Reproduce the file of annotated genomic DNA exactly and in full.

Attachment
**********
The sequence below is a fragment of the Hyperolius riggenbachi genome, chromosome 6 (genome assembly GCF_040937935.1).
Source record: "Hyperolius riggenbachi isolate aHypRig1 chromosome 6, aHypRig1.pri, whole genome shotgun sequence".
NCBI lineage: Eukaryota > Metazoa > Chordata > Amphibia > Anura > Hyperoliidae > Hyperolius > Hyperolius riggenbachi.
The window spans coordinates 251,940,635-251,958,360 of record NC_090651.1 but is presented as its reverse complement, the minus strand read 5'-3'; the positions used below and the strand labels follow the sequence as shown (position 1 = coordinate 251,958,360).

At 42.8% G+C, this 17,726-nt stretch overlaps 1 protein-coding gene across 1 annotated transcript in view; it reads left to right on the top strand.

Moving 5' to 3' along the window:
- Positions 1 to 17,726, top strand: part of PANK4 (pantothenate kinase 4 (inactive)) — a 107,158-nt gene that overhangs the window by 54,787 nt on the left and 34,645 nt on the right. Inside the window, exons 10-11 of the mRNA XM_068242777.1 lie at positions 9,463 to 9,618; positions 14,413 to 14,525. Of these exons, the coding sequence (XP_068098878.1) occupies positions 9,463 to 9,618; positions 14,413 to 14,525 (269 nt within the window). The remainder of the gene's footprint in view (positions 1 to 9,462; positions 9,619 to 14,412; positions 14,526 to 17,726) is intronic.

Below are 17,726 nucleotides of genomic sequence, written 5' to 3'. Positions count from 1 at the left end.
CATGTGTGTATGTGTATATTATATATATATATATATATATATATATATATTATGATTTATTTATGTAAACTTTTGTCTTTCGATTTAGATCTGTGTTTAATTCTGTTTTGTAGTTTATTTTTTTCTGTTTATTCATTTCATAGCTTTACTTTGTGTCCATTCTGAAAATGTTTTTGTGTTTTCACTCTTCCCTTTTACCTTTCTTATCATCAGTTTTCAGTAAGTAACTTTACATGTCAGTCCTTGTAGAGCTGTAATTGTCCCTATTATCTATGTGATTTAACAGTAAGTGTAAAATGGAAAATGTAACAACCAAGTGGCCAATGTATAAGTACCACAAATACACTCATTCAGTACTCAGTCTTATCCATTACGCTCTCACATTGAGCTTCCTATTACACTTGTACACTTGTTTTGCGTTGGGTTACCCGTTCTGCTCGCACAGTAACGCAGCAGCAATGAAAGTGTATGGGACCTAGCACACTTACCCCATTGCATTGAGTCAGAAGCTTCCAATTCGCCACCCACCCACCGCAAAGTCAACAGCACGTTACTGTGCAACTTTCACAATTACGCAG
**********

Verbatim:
The sequence below is a fragment of the Hyperolius riggenbachi genome, chromosome 6 (genome assembly GCF_040937935.1).
Source record: "Hyperolius riggenbachi isolate aHypRig1 chromosome 6, aHypRig1.pri, whole genome shotgun sequence".
NCBI lineage: Eukaryota > Metazoa > Chordata > Amphibia > Anura > Hyperoliidae > Hyperolius > Hyperolius riggenbachi.
The window spans coordinates 251,940,635-251,958,360 of record NC_090651.1 but is presented as its reverse complement, the minus strand read 5'-3'; the positions used below and the strand labels follow the sequence as shown (position 1 = coordinate 251,958,360).

At 42.8% G+C, this 17,726-nt stretch overlaps 1 protein-coding gene across 1 annotated transcript in view; it reads left to right on the top strand.

Moving 5' to 3' along the window:
- Positions 1 to 17,726, top strand: part of PANK4 (pantothenate kinase 4 (inactive)) — a 107,158-nt gene that overhangs the window by 54,787 nt on the left and 34,645 nt on the right. Inside the window, exons 10-11 of the mRNA XM_068242777.1 lie at positions 9,463 to 9,618; positions 14,413 to 14,525. Of these exons, the coding sequence (XP_068098878.1) occupies positions 9,463 to 9,618; positions 14,413 to 14,525 (269 nt within the window). The remainder of the gene's footprint in view (positions 1 to 9,462; positions 9,619 to 14,412; positions 14,526 to 17,726) is intronic.

Below are 17,726 nucleotides of genomic sequence, written 5' to 3'. Positions count from 1 at the left end.
CATGTGTGTATGTGTATATTATATATATATATATATATATATATATATATTATGATTTATTTATGTAAACTTTTGTCTTTCGATTTAGATCTGTGTTTAATTCTGTTTTGTAGTTTATTTTTTTCTGTTTATTCATTTCATAGCTTTACTTTGTGTCCATTCTGAAAATGTTTTTGTGTTTTCACTCTTCCCTTTTACCTTTCTTATCATCAGTTTTCAGTAAGTAACTTTACATGTCAGTCCTTGTAGAGCTGTAATTGTCCCTATTATCTATGTGATTTAACAGTAAGTGTAAAATGGAAAATGTAACAACCAAGTGGCCAATGTATAAGTACCACAAATACACTCATTCAGTACTCAGTCTTATCCATTACGCTCTCACATTGAGCTTCCTATTACACTTGTACACTTGTTTTGCGTTGGGTTACCCGTTCTGCTCGCACAGTAACGCAGCAGCAATGAAAGTGTATGGGACCTAGCACACTTACCCCATTGCATTGAGTCAGAAGCTTCCAATTCGCCACCCACCCACCGCAAAGTCAACAGCACGTTACTGTGCAACTTTCACAATTACGCAG